February 27, 2013 - Comments Off on HTML5 – We have the POWER!

HTML5 – We have the POWER!

Our development team at Bloom are experts in their respective fields. They are perfectly ripe with knowledge and veritably bursting at the seams with deliciously gooey expertise. Today marks the first of our regular technical blogs, and is brought to you by one of our newest arrivals – Sam Jenkins.

HTML has always aimed at being a semantic language, but this ambition hasn’t always hit the mark. Before HTML5, if you wanted to attach an event to multiple elements you’d probably use a class name:

[js]
$(‘a.say-hello’).on(‘click’,function(e){
e.preventDefault();
alert(‘hello’);
});[/js]

Now any anchor with class “say-hello” would display an alert: hello

This could cause confusion as the class name has nothing to do with styling and in the past it has been known for fellow developers to remove the class thinking it was redundant. In fact, there are several other issues with it as well (passing data from HTML to JS for instance).

But then along came HTML5 – and with this it turned out that you could just make-up attributes willy-nilly (as long as they start with “data-“). This means you could attach events to other attributes and leave classes alone. Here’s the “hello” example from above rewritten:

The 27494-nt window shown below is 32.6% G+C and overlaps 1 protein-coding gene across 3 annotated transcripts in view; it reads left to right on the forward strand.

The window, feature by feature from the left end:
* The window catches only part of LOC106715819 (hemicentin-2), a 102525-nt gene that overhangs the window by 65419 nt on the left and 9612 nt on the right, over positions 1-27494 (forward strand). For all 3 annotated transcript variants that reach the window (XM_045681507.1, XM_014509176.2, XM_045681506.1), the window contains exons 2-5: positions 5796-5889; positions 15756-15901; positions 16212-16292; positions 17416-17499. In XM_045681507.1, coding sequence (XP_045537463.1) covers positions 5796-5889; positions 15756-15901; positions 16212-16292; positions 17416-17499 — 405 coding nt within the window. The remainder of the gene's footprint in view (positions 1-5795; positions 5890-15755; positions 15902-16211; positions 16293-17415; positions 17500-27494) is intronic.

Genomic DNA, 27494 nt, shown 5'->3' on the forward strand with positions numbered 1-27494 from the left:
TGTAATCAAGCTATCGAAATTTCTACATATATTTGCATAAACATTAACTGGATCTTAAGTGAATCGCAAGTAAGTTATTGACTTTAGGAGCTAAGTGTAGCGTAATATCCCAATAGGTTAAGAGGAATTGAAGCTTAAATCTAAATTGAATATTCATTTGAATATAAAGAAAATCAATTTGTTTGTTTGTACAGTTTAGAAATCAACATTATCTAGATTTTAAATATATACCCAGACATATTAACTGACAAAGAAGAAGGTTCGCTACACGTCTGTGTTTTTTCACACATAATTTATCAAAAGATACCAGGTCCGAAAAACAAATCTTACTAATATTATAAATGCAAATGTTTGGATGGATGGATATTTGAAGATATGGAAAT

[js]$(‘a[data-say-hello]’).on(‘click’,function(e){
e.preventDefault();
alert(‘hello’);
});[/js]

Now any anchor with the attribute “data-say-hello” would display an alert: hello

That doesn’t seem like a big win to the uninitiated, but these attributes can be very powerful in the right hands.

Let’s say you want a simple generic function that shows a hidden element when a link is clicked. In HTML5 you can make-up a new attribute called “data-ui-show” and set the value to equal the ID of the element you want to be displayed:

Add the “data-ui-show” attribute to attach the listener and set it to the ID of the element you want to display (register-form):

[xml]<a href="#register" data-ui-show="register-form">register</a>

<section id="register-form" class="hide"></section>[/xml]

Now, with the simple jQuery function below, when you click on the anchor, the hidden section will display.

[js]$(‘a[data-ui-show]’).on(‘click’, function(e){
e.preventDefault();
$(‘#’+$(this).data(‘ui-show’)).show();
});[/js]

But it doesn’t stop there. You can use as many attributes as you want, meaning the options are almost limitless. What if I want to adjust the duration of the animation for the show function? I can create an optional attribute for that, as well:

[xml]<a href="#register" data-ui-show="register-form" data-ui-show-duration="600">register</a>
<section id="register-form" class="hide"></section>[/xml]
[js]$(‘a[data-ui-show]’).on(‘click’,function(e){
e.preventDefault();
var duration = $(this).data(‘ui-show-duration’) || 0;
$(‘#’+$(this).data(‘ui-show’)).show({duration:duration});
});[/js]

All of a sudden, we have a set of HTML5 attributes that front end developers can utilise without having to touch JavaScript, and HTML takes a big stride toward becoming a much more semantic place to be.

Can you think of any other way these new attributes could be used to make our lives as developers easier?